It was the fourth of May 2000, and e-mails saying ILOVEYOU were arriving at the Green Bay, Wis., headquarters of Schneider National Inc., as they were elsewhere around the world. But Schneider’s response to the virus in the days spent recovering was different from that of other organizations.
“We acted extremely early and aggressively,” says Paul Mueller, vice president of communication technology services at the $3 billion trucking company. “We had some impact, but it was minimal.” Some files on a few servers were changed, but the company was able to isolate them and restore them with backed-up copies.
Photo: Mark Derse 2000
Mueller’s group immediately wrote software to isolate the infected messages, put virus scanning software in place everywhere in the company, and started restoration procedures for affected files. As a result, Schneider’s servers stayed up, helped greatly by the fact that the company uses Notes from IBM Corp.’s Lotus Development Corp. and not Microsoft Corp.’s Outlook, whose address book the virus uses to spread.
The ending could have been far worse, as many organizations around the globe found out. Still, the outcome wasn’t totally painless: the Love Bug cost Schneider more than $10,000 in employee time and lost opportunities for productive work, according to Mueller’s estimates. It was money no one had expected to spend.
Even with the best plans, intentions, and preparations, computer security is never completely achieved–and is never fully paid for. Whether recovering from attacks, updating constantly changing software, training employees, or beefing up servers to handle the computing demands of security systems, companies find they must pay and pay and pay to keep safe–often in ways they never expected.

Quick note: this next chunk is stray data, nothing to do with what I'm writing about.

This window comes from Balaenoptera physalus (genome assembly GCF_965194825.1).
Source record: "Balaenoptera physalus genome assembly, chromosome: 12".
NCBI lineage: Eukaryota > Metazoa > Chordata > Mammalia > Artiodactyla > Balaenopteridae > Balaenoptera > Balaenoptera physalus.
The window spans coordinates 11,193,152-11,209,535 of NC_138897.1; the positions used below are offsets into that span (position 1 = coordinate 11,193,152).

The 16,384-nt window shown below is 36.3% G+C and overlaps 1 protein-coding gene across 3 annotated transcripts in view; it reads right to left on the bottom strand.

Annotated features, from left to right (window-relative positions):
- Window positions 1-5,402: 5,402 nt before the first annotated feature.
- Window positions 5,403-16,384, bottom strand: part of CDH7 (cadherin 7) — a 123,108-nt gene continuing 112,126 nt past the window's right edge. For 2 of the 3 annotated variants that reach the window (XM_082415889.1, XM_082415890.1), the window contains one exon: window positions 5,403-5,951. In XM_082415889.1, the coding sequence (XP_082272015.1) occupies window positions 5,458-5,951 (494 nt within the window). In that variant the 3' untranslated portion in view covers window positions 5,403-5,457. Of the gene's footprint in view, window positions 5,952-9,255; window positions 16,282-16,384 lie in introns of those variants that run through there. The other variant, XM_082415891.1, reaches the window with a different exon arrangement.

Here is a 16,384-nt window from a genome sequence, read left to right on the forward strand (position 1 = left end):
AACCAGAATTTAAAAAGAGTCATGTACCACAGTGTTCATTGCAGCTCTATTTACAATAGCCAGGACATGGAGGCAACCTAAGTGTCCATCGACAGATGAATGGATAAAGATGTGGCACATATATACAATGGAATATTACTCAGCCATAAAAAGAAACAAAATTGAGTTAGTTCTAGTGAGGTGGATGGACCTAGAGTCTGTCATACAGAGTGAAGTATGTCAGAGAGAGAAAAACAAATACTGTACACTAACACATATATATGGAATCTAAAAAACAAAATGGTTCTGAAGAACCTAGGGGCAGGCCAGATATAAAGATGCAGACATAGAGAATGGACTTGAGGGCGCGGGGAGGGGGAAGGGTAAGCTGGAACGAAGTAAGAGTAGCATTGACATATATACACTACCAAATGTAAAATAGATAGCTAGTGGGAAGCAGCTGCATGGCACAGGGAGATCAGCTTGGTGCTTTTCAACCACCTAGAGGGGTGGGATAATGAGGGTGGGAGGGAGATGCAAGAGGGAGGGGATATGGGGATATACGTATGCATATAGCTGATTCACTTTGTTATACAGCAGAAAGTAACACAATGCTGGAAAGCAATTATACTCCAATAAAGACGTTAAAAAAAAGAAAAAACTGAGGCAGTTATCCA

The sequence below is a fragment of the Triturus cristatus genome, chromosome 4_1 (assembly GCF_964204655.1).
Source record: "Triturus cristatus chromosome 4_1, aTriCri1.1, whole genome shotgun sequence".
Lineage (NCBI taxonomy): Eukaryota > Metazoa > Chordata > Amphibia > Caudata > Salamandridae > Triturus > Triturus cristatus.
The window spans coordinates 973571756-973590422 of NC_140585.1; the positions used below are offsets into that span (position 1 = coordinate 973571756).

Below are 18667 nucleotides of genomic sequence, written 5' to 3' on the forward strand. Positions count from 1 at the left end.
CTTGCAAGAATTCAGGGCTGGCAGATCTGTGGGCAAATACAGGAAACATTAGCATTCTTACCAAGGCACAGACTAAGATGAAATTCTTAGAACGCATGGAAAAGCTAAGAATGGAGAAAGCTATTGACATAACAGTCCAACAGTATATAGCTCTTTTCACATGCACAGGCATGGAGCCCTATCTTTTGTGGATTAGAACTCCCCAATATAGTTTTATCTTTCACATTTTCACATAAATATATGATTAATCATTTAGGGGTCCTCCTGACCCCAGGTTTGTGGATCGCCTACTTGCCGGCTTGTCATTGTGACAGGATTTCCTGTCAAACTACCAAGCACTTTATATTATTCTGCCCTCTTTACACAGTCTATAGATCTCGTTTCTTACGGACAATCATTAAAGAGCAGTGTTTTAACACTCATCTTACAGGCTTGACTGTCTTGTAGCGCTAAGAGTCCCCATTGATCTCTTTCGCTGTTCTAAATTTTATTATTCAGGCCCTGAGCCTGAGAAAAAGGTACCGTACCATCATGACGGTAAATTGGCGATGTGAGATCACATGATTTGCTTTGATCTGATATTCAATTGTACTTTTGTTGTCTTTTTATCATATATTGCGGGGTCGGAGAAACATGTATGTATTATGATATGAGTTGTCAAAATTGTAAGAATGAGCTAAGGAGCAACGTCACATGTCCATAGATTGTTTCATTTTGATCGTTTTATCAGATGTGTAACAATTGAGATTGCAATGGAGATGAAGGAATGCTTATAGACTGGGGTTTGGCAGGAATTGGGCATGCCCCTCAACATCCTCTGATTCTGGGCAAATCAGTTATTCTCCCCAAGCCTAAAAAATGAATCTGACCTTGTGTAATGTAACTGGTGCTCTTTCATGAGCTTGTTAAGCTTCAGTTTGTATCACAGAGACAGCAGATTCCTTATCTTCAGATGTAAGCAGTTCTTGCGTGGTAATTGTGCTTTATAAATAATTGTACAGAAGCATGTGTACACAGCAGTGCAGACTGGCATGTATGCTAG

The cost of vigilance
Schneider, for example, would have been in serious trouble had it not invested in a plan for recovering from a disaster and hired in-house experts who could help it. When the Love Bug hit, the company was ready to act. Given the five-figure bill Schneider had to swallow, however, it becomes clear that paying for disaster recovery doesn’t stop with planning. There is a cost to vigilance as well.
“You have to work three shifts, and you have to buy [or outsource] the security infrastructure,” says Ron Newman, CEO of Enstar LLC, a security consulting company in Irving, Texas. That infrastructure includes personnel and monitoring software. It all costs money–sometimes a lot of it. But lack of care can be even more expensive.
“What happens if there is a problem and your [company’s] name gets splashed across a headline of The Wall Street Journal?” asks Newman. “The one thing you don’t want to do is say ‘no comment.'”
Unlike Schneider, Needham, Mass.-based SHYM Technology Inc. uses Microsoft Outlook, and a few employees opened the Love Bug. This not only raised some havoc with internal e-mail for a while, but also generated thousands of additional copies of the message. In fact, SHYM had to lock down its e-mail server to prevent these time bombs from transmitting, potentially causing problems for customers, vendors, and business partners alike, which could damage relationships.
A note of irony is that SHYM makes software that integrates Web, e-mail, and client/server applications with public key infrastructure (PKI) systems that use digital certificates, which are electronic signatures that authenticate the source of a message. Certificates might have eliminated the problem, but SHYM fell victim to another hidden security cost: the need for other companies to implement the same technology. Since relatively few organizations and individuals use PKI, it probably is unrealistic to insist that incoming e-mails include certificates.